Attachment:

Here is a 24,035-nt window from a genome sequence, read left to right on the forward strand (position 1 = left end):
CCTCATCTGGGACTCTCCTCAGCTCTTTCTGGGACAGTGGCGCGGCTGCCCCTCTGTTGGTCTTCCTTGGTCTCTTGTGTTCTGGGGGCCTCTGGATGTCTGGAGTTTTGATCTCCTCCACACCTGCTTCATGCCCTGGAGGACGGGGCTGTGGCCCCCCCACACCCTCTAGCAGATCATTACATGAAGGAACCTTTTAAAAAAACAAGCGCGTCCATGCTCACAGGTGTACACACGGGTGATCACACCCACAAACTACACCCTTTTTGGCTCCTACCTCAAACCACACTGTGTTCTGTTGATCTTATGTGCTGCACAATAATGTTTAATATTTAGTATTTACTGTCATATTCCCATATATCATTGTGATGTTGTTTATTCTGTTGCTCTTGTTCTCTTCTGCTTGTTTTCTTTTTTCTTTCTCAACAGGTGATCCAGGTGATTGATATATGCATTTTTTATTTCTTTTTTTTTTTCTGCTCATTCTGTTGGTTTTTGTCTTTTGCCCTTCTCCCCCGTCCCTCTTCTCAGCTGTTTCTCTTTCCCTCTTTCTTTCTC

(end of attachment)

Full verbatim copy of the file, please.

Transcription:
Here is a 24,035-nt window from a genome sequence, read left to right on the forward strand (position 1 = left end):
CCTCATCTGGGACTCTCCTCAGCTCTTTCTGGGACAGTGGCGCGGCTGCCCCTCTGTTGGTCTTCCTTGGTCTCTTGTGTTCTGGGGGCCTCTGGATGTCTGGAGTTTTGATCTCCTCCACACCTGCTTCATGCCCTGGAGGACGGGGCTGTGGCCCCCCCACACCCTCTAGCAGATCATTACATGAAGGAACCTTTTAAAAAAACAAGCGCGTCCATGCTCACAGGTGTACACACGGGTGATCACACCCACAAACTACACCCTTTTTGGCTCCTACCTCAAACCACACTGTGTTCTGTTGATCTTATGTGCTGCACAATAATGTTTAATATTTAGTATTTACTGTCATATTCCCATATATCATTGTGATGTTGTTTATTCTGTTGCTCTTGTTCTCTTCTGCTTGTTTTCTTTTTTCTTTCTCAACAGGTGATCCAGGTGATTGATATATGCATTTTTTATTTCTTTTTTTTTTTCTGCTCATTCTGTTGGTTTTTGTCTTTTGCCCTTCTCCCCCGTCCCTCTTCTCAGCTGTTTCTCTTTCCCTCTTTCTTTCTC